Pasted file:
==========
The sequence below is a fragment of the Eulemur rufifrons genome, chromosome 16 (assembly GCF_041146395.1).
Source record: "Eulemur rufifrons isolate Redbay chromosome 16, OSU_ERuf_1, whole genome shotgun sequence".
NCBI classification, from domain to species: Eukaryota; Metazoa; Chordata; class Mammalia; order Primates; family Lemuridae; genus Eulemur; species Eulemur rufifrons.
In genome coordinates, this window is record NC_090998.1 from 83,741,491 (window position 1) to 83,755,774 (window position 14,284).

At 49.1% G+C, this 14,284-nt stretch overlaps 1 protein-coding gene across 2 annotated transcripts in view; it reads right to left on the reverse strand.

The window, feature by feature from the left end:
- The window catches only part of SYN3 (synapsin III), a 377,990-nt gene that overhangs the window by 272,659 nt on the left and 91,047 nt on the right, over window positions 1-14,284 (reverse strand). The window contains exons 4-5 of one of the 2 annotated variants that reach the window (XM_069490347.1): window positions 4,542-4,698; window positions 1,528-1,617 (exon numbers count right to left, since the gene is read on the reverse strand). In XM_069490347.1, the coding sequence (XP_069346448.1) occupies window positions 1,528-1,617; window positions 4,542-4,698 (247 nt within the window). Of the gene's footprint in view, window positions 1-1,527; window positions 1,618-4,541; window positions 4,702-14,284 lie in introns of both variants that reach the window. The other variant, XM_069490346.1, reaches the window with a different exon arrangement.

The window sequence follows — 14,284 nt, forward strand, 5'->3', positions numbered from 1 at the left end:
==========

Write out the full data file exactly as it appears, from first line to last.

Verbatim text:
The sequence below is a fragment of the Eulemur rufifrons genome, chromosome 16 (assembly GCF_041146395.1).
Source record: "Eulemur rufifrons isolate Redbay chromosome 16, OSU_ERuf_1, whole genome shotgun sequence".
NCBI classification, from domain to species: Eukaryota; Metazoa; Chordata; class Mammalia; order Primates; family Lemuridae; genus Eulemur; species Eulemur rufifrons.
In genome coordinates, this window is record NC_090998.1 from 83,741,491 (window position 1) to 83,755,774 (window position 14,284).

At 49.1% G+C, this 14,284-nt stretch overlaps 1 protein-coding gene across 2 annotated transcripts in view; it reads right to left on the reverse strand.

The window, feature by feature from the left end:
- The window catches only part of SYN3 (synapsin III), a 377,990-nt gene that overhangs the window by 272,659 nt on the left and 91,047 nt on the right, over window positions 1-14,284 (reverse strand). The window contains exons 4-5 of one of the 2 annotated variants that reach the window (XM_069490347.1): window positions 4,542-4,698; window positions 1,528-1,617 (exon numbers count right to left, since the gene is read on the reverse strand). In XM_069490347.1, the coding sequence (XP_069346448.1) occupies window positions 1,528-1,617; window positions 4,542-4,698 (247 nt within the window). Of the gene's footprint in view, window positions 1-1,527; window positions 1,618-4,541; window positions 4,702-14,284 lie in introns of both variants that reach the window. The other variant, XM_069490346.1, reaches the window with a different exon arrangement.

The window sequence follows — 14,284 nt, forward strand, 5'->3', positions numbered from 1 at the left end: